Goldberg Coins and Collectibles



Sale 48


 
Lot 1329

1915-S Panama-Pacific Gold $50 Octagonal. PCGS graded MS-64. A very choice brilliant untoned specimen, boldly struck on the key devices and showing the stylized leafy motif of a wreath on Minerva's helmet (a high point on the design). Only 645 minted.

During preparations for the Panama-Pacific Exposition's opening, the Philadelphia Mint shipped a 14-ton hydraulic press to the fairgrounds for the specific purpose of striking the $50 gold pieces.

On June 15, 1915, the first octagonal pieces were struck. During the months of June, July and August, the remaining gold fifties were coined. According to Arlie Slabaugh, after the first 62 round fifties were coined, the dies broke in striking the 63rd -- as did the remaining pairs of dies then on hand. Coinage had to be delayed until more dies arrived from Philadelphia.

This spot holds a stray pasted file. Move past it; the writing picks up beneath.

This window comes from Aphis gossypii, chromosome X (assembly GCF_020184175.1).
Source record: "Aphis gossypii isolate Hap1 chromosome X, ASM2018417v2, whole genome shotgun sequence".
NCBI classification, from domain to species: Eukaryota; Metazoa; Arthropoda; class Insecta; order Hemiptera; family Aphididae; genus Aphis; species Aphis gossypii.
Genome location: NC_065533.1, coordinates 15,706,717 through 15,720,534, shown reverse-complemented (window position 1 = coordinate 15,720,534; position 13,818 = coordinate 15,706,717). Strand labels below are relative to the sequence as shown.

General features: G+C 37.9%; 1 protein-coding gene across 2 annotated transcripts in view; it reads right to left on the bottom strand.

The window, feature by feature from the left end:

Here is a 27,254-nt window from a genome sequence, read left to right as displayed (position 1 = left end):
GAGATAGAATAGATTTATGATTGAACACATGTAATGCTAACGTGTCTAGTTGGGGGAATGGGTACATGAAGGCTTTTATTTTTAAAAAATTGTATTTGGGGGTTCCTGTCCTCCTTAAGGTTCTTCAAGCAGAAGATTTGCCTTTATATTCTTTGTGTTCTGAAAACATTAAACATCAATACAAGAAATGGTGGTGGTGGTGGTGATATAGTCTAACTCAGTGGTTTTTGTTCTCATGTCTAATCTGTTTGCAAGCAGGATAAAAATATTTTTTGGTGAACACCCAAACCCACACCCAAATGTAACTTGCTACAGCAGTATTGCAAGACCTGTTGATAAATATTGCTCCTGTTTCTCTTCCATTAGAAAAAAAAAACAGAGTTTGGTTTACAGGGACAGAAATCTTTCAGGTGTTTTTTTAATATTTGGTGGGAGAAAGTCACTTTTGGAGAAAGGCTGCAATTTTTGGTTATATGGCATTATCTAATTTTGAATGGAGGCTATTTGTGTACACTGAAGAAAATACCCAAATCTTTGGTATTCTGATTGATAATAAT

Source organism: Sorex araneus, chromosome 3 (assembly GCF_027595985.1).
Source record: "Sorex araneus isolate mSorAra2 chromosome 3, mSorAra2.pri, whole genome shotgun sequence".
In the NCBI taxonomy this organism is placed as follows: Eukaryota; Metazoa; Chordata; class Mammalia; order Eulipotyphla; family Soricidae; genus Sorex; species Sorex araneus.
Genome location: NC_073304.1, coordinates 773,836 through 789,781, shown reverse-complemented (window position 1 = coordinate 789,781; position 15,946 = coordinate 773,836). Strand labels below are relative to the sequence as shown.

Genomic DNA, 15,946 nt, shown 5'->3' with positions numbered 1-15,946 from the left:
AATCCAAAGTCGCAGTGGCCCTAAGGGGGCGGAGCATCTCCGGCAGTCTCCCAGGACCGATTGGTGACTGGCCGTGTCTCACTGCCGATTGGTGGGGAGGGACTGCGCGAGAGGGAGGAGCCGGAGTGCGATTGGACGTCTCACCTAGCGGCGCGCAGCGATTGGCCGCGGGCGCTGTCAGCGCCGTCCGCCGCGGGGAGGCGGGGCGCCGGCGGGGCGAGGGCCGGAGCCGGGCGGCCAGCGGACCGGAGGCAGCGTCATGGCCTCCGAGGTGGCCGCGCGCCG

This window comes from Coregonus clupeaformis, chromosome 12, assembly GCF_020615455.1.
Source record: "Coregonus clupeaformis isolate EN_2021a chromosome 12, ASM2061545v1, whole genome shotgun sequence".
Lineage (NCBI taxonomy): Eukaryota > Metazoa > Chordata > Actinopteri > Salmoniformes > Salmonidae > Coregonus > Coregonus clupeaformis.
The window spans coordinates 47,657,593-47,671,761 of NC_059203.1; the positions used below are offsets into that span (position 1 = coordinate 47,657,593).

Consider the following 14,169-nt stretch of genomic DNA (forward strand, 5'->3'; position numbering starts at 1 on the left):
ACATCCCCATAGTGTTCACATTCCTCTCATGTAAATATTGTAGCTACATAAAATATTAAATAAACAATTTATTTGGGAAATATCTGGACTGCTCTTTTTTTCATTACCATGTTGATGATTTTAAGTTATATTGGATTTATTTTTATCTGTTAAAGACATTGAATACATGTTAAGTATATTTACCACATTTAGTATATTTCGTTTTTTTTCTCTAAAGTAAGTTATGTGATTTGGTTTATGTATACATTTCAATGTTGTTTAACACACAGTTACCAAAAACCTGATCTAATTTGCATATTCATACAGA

The authorizing act specified 3,000 fifties: 1,500 each of the octagonal and round types. Sales went well enough to convince the authorities to strike the entire authorization, with 9 extras reserved for assay of the octagonal type, 10 extras of the round. However, the high prices of these coins severely limited the numbers to be sold. According to Exposition price lists, a single $50 coin could be had for $100, but this price entitled the buyer to the half dollar, dollar and quarter eagle free of additional charge. Pop 116; 17 in 65, 1 in 66. (PCGS # 7452) .
Estimated Value $65,000 - 70,000.

 
Realized $92,000
 



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